Installing a 56K Modem into a computer running Windows XP is fairly straightforward because XP comes equipped with a variety of "generic" modem drivers, including modems based upon all the popular chipset's.
In many cases, adding, changing, or removing a modem is based on Windows plug and play. But, sometimes conflicts can occur so this guide runs through all the actions you need to take to successfully install a 56K PCI Modem.
Installing an internal modem is not that difficult a task and only involves the following steps:
1. The first thing to do is turn of your computer.
2. Unplug your computer from the mains socket and remove any wires or other peripherals from the ports at the rear of the machine.
Before you carry out any work on your computer make sure you protect your PC's delicate circuits from static electric charges on your body by properly grounding yourself. If you don't have a grounding strap at least ground your body by touching the metal part on the outside of your PC's case before touching the inside of your PC or any component, including the motherboard.
3. Open your computer's case (by removing the holding screws or any catches) to reveal the motherboard and the available component slots.
4. Locate the appropriate slot in the motherboard for your particular modem. This will no doubt be a PCI modem (although some older ISA modems do exist). It should be easy to work out which slot is appropriate for your style of modem, based on the design of the connectors. It also helps to know that PCI slots are coloured white.
5. After locating the correct slot, press the modem firmly into place on the motherboard, making sure the connectors are completely in contact with all of the pins.
6. Now reassemble your PC by closing up the case and plugging everything back into its appropriate socket.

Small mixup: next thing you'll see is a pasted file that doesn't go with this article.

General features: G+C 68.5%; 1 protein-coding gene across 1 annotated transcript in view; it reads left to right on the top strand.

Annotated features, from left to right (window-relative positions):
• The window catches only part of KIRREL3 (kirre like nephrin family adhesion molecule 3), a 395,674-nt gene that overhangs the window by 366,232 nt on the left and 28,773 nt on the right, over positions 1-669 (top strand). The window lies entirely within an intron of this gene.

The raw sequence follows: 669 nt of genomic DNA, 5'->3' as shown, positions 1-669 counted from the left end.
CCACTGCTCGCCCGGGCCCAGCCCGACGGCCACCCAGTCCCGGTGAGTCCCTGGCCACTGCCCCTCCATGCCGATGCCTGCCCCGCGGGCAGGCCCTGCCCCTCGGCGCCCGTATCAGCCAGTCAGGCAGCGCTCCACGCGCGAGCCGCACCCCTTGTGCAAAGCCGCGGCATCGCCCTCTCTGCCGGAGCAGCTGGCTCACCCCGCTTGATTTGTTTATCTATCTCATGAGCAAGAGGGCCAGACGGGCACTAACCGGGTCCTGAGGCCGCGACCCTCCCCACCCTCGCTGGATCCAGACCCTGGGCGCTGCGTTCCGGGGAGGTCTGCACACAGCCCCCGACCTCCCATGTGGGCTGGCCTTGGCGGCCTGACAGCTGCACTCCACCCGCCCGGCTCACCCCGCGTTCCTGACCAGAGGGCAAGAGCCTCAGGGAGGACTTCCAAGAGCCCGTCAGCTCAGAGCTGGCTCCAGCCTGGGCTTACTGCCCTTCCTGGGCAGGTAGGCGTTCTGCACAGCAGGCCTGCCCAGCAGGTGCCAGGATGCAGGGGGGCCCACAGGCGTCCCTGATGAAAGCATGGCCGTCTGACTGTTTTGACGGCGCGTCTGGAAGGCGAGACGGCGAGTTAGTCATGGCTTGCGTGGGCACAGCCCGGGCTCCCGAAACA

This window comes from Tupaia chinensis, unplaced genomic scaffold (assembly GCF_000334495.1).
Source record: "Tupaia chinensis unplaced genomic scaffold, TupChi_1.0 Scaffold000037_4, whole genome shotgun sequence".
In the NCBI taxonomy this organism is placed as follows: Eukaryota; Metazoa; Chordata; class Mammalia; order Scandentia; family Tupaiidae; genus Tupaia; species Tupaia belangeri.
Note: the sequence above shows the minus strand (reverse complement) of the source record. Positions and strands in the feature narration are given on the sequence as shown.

7. Plug in any phone lines you wish to use into the back of the modem. You will probably need to buy a telephone splitter so that you can use your telephone when you are not online.
8. Turn on your PC and wait while Windows XP tries to detect any new hardware that has been installed. Windows' database of hardware is extensive, and more 56k modems are listed in the cache file. A bubble may appear, indicating that new hardware has been found. Click on the bubble to bring you to the "Add New Hardware" menu. From there, Windows XP will walk you through the steps needed to both install and troubleshoot your new modem.
9. Be sure to place any software provided by the modem's manufacturers into the appropriate drive. Drivers for providing or improving modem functionality are often provided on software CD's.
If you do not have a driver disc and Windows itself can't find a driver for your modem you will have find a compatible driver from another source. To find a Windows XP driver, or even a Windows 2000 driver which may work, the best place to visit is generally your modem vendors website. If , for some reason, you cannot locate a driver we suggest you just buy a new modem complete with its drivers on floppy disc or CD.
Installing an external modem, rather than a modem card, has a number of advantages. Internal modems can sometimes lock up and not work. When this happens this often needs a reboot of your PC before the modem can be detected by Windows.
If an external modem locks up you can usually just turn it off and back on again to reset it. This can save you time. Not only is the external modem handy but you can travel with it and hook it up to other systems.
Here are some common steps for installing a a external modem:
1. Turn your computer off.
2. Plug the external modem into a free serial port.
3. Attach the modem to a mains power socket and plug in your telephone line.
4. Restart your PC. Your Windows XP operating system will recognize your new modem hardware, especially if it is a Plug and Play device. In most cases you will be brought to a hardware wizard and it will ask for a driver for your device. Make sure you have the installation CD or floppy in the drive.
Although installing internal and external modems is not too hard to do, your internet connection will be slow and many web pages will take an age to open for viewing. A good site for those forced to use dial up is the search engine Google. It is certainly a quick loading site because there is hardly any content on their home page. See for yourself by searching Google.co.uk.
Thankfully broadband is now widely available and much simpler to use. It is also much faster than a dial-up connection. Check here to see if you can get broadband -
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